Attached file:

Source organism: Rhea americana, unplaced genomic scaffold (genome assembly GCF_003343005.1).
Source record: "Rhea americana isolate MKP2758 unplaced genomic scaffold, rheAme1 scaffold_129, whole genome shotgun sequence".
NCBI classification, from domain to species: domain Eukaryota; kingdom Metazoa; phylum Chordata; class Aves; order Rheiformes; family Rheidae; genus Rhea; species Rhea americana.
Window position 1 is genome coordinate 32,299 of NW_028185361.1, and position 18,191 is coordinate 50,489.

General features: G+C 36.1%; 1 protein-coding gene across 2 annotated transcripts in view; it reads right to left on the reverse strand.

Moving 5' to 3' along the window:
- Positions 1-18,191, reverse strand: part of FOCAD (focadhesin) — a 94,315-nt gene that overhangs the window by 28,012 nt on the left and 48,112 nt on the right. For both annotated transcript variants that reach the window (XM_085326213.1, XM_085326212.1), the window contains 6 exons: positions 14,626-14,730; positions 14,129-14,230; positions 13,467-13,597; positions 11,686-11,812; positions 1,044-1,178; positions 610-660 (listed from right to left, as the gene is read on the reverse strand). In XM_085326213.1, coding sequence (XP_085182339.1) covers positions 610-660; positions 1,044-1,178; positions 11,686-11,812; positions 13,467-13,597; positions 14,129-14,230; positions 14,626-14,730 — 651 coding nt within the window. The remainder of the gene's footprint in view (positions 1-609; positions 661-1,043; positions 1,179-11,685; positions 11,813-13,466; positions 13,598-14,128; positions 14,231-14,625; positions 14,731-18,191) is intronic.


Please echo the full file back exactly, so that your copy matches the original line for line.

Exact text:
Source organism: Rhea americana, unplaced genomic scaffold (genome assembly GCF_003343005.1).
Source record: "Rhea americana isolate MKP2758 unplaced genomic scaffold, rheAme1 scaffold_129, whole genome shotgun sequence".
NCBI classification, from domain to species: domain Eukaryota; kingdom Metazoa; phylum Chordata; class Aves; order Rheiformes; family Rheidae; genus Rhea; species Rhea americana.
Window position 1 is genome coordinate 32,299 of NW_028185361.1, and position 18,191 is coordinate 50,489.

General features: G+C 36.1%; 1 protein-coding gene across 2 annotated transcripts in view; it reads right to left on the reverse strand.

Moving 5' to 3' along the window:
- Positions 1-18,191, reverse strand: part of FOCAD (focadhesin) — a 94,315-nt gene that overhangs the window by 28,012 nt on the left and 48,112 nt on the right. For both annotated transcript variants that reach the window (XM_085326213.1, XM_085326212.1), the window contains 6 exons: positions 14,626-14,730; positions 14,129-14,230; positions 13,467-13,597; positions 11,686-11,812; positions 1,044-1,178; positions 610-660 (listed from right to left, as the gene is read on the reverse strand). In XM_085326213.1, coding sequence (XP_085182339.1) covers positions 610-660; positions 1,044-1,178; positions 11,686-11,812; positions 13,467-13,597; positions 14,129-14,230; positions 14,626-14,730 — 651 coding nt within the window. The remainder of the gene's footprint in view (positions 1-609; positions 661-1,043; positions 1,179-11,685; positions 11,813-13,466; positions 13,598-14,128; positions 14,231-14,625; positions 14,731-18,191) is intronic.